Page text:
If we imagine video monitoring in a Norwegian supermarket in the 1990s, the camera was large and prominent, and was connected to a video recorder in the back rooms of the supermarket with a cable. Technology has improved considerably since then, with better image resolution, software, storage and wireless connection.
At the same time, monitoring solutions have generally become less expensive and more readily available. However, the biggest technological shift came in the 2010s, when artificial intelligence and machine learning could be used to analyse the video feed.
With solutions based on artificial intelligence, anything in the video feed can be analysed automatically. This makes it technically possible to collect vast quantities of data on the persons captured by the camera. At the same time, increased processing power and advances in edge computing have made it possible to run machine learning algorithms in the camera body, which means that data is, to an increasing degree, being analysed before it is ever made available to humans. This changes how personal data is being processed in monitoring systems.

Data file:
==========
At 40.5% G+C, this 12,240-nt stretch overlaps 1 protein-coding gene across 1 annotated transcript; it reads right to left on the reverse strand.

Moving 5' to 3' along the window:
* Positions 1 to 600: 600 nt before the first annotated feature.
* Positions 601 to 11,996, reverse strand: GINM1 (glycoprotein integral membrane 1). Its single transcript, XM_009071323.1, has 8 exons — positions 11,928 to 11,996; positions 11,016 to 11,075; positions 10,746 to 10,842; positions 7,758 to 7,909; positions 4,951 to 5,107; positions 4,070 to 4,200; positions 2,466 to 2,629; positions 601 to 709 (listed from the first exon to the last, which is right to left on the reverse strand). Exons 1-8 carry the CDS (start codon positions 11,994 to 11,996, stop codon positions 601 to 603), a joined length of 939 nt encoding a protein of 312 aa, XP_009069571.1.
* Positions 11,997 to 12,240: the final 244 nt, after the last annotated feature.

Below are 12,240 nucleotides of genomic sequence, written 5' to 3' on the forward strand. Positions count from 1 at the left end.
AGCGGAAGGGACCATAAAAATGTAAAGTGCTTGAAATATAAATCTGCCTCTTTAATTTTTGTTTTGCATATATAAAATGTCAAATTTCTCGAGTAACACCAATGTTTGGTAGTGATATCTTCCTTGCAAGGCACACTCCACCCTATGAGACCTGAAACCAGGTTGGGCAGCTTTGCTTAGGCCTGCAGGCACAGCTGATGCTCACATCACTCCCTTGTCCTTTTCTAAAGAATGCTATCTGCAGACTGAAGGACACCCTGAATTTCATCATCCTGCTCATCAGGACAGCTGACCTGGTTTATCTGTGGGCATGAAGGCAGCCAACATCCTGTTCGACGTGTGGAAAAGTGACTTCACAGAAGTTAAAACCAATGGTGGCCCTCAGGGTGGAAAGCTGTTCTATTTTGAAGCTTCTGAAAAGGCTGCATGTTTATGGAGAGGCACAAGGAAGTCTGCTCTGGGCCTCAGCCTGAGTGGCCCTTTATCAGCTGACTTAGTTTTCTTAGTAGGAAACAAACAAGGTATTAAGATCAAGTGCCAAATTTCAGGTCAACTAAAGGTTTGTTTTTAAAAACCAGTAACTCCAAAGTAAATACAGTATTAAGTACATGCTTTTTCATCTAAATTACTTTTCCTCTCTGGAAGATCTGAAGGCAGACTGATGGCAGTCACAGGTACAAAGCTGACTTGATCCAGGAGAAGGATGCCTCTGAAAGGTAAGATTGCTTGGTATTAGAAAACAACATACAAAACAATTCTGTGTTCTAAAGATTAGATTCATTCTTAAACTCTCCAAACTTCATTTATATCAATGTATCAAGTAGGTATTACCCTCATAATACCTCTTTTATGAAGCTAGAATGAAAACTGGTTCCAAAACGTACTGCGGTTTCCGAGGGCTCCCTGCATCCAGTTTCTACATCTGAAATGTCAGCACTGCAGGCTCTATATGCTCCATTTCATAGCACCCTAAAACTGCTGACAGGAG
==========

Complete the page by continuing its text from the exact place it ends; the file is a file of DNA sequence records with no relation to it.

The Data Protection Authority finds that video monitoring is a topic that holds considerable interest for many people. In recent decades, our information service has regularly received enquiries about this topic. Among other things, we receive questions from private individuals who feel they are being watched by video monitoring systems, and from enterprises that have questions about how to implement video monitoring in compliance with the law.
Monitoring of people is an exercise in authority that entails a certain level of infringement of the individual’s right to privacy. As shown in this report, this infringement must be considered in light of the specific purpose in each instance. Solutions that adopt artificial intelligence may be both more and less invasive, compared to older monitoring technology. Many see data protection as a competitive advantage in the market, and the Data Protection Authority considers it positive that more enterprises are moving in this direction.
The presence of video monitoring equipment in itself will generate a feeling of being watched – regardless of whether or not the camera is “intelligent”. We do not discuss the general pervasiveness of video monitoring in this report, since this should be the subject of a wider public debate.